Culture, Self and Identity

Published: 2021-09-10 01:20:04
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Category: Culture

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Debate over how new immigrants, particularly those from China, might dilute the Singaporean culture and identity perennially reiterates itself in the mass media and/or social media platforms such as Facebook. A newspaper write-up, “Singapore’s unique identity sets it apart from China”, by a Singaporean academic, for example, emphasized that Singaporean identity, constituting of a composite culture and common language of communication, English, “are what crucially distinguish Singapore from China”.
Such views reflected the continuing importance and creation of a ‘Singaporean’ identity based on a sense of nationalism. This burgeoning sense of ‘national’ identity was also demonstrated in a recent incident which highlighted the furore and unity forged among the various races in Singapore against a mainland Chinese, Zhou Hou, who assaulted and criticised a Malay Singaporean on Facebook. This formation of national identity hinges upon the various races unifying themselves as “Singaporeans” to display their intolerance and exclusivity towards the foreigners.
Evidently, a ‘Singaporean’ identity at the national level is realized in overt unity in the form of rejecting association with and discriminating against the foreigners by highlighting cultural differences to create a dichotomization between Singaporeans (host population) and ‘foreigners’ (‘others’) (Barth, 1998). The examples also reflected important markers used to define a unique “multi-racial” identity amongst the different racial groups in terms of assumed commonalities based on the use of common language, English, and the affirmation of Singapore’s uniqueness as a nation of different races, culture and religions.
This identity is largely founded upon the very foundations of the policy, “Multiculturalism” which Singapore’s social system and various social processes is built upon. Multiculturalism, stressed in a series of government’s organized attempts in policy initiatives and discourses, has led to many medi(ated) representations of Singapore as a multi-cultural and multi-racial society, to raise Singaporeans’ consciousness on the importance of racial harmony and ethnic peace in a pluralistic society, thereby organizing interaction between people (Singh, 2011).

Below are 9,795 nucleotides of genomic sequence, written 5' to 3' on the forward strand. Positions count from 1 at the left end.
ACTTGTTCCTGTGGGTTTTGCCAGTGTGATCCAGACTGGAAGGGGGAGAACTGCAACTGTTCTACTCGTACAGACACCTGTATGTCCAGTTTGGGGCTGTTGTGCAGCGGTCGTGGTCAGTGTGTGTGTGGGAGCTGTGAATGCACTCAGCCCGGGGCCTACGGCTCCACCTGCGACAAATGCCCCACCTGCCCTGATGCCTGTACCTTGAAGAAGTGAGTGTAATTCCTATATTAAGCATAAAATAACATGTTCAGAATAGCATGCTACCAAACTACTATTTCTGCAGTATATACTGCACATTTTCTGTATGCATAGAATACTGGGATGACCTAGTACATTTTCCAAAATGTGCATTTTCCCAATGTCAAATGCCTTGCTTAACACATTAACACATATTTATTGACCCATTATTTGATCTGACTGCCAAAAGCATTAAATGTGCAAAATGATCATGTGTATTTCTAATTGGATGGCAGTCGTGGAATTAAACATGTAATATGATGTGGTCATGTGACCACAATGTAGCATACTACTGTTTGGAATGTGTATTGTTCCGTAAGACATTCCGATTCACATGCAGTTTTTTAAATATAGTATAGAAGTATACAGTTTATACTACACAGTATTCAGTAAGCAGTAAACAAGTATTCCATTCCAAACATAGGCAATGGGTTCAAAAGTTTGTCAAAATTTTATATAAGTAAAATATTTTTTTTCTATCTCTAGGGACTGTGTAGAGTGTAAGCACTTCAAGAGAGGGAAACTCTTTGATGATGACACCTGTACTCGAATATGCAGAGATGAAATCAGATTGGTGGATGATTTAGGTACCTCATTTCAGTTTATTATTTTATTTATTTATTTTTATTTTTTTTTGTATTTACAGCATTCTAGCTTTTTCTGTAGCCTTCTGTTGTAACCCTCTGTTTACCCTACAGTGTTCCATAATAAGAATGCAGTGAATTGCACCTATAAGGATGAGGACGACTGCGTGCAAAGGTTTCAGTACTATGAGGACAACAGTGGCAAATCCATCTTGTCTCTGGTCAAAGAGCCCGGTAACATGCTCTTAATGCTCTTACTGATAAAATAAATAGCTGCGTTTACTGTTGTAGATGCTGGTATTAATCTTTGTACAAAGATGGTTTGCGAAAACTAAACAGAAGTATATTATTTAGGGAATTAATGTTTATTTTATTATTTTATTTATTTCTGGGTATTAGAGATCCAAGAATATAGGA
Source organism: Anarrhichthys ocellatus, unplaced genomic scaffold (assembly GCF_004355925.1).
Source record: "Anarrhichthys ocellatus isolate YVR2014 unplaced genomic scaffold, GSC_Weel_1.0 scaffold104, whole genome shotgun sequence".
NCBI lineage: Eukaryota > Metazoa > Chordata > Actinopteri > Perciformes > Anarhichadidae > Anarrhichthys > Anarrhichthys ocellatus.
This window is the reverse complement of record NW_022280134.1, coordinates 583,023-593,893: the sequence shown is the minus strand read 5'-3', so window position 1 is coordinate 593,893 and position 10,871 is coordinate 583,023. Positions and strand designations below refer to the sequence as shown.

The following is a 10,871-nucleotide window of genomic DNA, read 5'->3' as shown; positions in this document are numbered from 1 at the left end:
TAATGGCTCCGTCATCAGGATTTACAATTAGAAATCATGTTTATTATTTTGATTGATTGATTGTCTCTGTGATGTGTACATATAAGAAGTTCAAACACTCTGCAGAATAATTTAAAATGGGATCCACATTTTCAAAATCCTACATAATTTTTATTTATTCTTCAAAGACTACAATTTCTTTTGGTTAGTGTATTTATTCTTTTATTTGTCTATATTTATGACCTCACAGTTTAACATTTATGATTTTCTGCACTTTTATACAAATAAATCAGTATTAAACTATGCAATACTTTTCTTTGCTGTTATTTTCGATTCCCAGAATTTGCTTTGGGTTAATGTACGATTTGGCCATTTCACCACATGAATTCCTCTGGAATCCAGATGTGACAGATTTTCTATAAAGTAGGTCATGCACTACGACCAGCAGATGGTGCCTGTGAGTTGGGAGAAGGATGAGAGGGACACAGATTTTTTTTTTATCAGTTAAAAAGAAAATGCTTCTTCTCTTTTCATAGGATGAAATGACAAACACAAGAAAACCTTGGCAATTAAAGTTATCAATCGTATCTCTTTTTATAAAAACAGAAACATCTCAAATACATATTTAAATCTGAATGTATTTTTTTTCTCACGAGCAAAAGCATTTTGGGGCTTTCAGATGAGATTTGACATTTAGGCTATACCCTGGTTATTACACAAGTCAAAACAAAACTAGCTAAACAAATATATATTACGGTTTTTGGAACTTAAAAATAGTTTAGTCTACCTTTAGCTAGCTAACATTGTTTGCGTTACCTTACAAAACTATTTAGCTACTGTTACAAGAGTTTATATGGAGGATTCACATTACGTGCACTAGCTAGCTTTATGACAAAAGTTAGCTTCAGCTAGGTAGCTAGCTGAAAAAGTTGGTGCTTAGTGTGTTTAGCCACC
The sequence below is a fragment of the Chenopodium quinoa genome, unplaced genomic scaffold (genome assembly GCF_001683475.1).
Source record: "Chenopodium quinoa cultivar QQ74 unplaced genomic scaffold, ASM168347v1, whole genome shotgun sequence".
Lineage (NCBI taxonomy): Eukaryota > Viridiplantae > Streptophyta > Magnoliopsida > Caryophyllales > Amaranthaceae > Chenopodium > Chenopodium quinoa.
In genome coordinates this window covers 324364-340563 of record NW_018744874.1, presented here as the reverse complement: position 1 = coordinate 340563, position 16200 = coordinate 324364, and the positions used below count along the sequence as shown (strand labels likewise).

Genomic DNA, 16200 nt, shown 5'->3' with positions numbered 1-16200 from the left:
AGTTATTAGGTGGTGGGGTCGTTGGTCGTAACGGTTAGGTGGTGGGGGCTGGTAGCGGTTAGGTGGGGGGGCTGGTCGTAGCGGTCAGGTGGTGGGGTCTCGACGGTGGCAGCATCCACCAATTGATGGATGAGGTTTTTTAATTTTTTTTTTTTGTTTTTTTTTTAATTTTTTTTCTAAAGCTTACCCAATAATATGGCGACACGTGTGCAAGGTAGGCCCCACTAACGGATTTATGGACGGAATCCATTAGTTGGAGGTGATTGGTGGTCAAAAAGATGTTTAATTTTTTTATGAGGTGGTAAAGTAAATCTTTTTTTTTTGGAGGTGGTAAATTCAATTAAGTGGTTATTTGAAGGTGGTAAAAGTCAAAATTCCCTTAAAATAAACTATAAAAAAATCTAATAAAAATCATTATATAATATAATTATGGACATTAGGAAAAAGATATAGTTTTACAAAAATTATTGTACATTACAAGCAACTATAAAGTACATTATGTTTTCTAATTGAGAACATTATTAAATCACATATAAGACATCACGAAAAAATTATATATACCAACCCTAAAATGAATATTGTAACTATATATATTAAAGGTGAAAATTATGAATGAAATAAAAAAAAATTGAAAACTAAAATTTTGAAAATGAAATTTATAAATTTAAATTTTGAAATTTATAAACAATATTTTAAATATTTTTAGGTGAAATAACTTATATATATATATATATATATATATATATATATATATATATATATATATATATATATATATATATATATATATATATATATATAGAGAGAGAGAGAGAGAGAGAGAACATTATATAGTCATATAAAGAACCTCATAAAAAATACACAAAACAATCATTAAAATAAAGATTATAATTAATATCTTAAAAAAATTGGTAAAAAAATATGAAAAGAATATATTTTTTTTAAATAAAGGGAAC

With Singaporeans assimilating fundamental orientations via such media(ted) representations, the values and supporting beliefs of multiculturalism have been internalized and became the lens through which people form their perceptions of reality and develop shared, learned ways of dealing with everyday life; like ‘a set of prescriptions’ governing social interactions amongst people of various backgrounds (Barth, 1998). According to Barth (1998), categorical distinctions can be attributed to social processes of incorporation and exclusion which maintains discrete categories in a society.
Therefore, when confronted with the influx of foreigners, racial unity became a natural instinct for many Singaporeans. Despite overt cultural differences between groups, inter-ethnic contact and interdependence enable a ‘common’ identity to be created amongst Singaporeans of all races. Singaporeans reconcile the relationship between ethnicity and nation to forge a unique composite national identity that can sufficiently differentiate themselves from foreign immigrants.
This is observable in the “Zhou Hou incident” whereby Chinese Singaporeans chose to identify and associate themselves more closely with their fellow Malay Singaporeans than with foreigners who share the same ethnicity as them. Similarly, the academic writer who stressed upon Singapore’s distinct cultural identity as the source which defines and “separates Singaporeans of all races from the mainland” exemplified how Singaporeans reconcile racial-ethnic differences to promote a national identity based on a sense of nationalism and belonging.
Hence, such media(ted) representations have clearly illustrated how Singaporeans, as the dominant group in relation to the foreigners in Singapore, show their ability to articulate and present ideas and values to shape and influence opinion to justify and maintain boundaries (Barth, 1998). While “multi-racial” identity is used to bring Singaporeans together under a common “national” identity, Singaporeans have been able to highlight distinctions to create perceived differences between Singaporeans and foreigners, classifying the foreigners as ‘outsiders’.
The categories of ascription and identification by Singaporeans themselves present a picture of reality that forms people’s views and provides individuals who accept such representations with a “moral imperative” that gives implicit instructions, forming a fundamental basis for decision-making and behaviour. Consequently, foreigners in Singapore face much challenge in integrating into the mainstream Singapore society and may experience alienation if attempts were made to resist such representations. 735 words)

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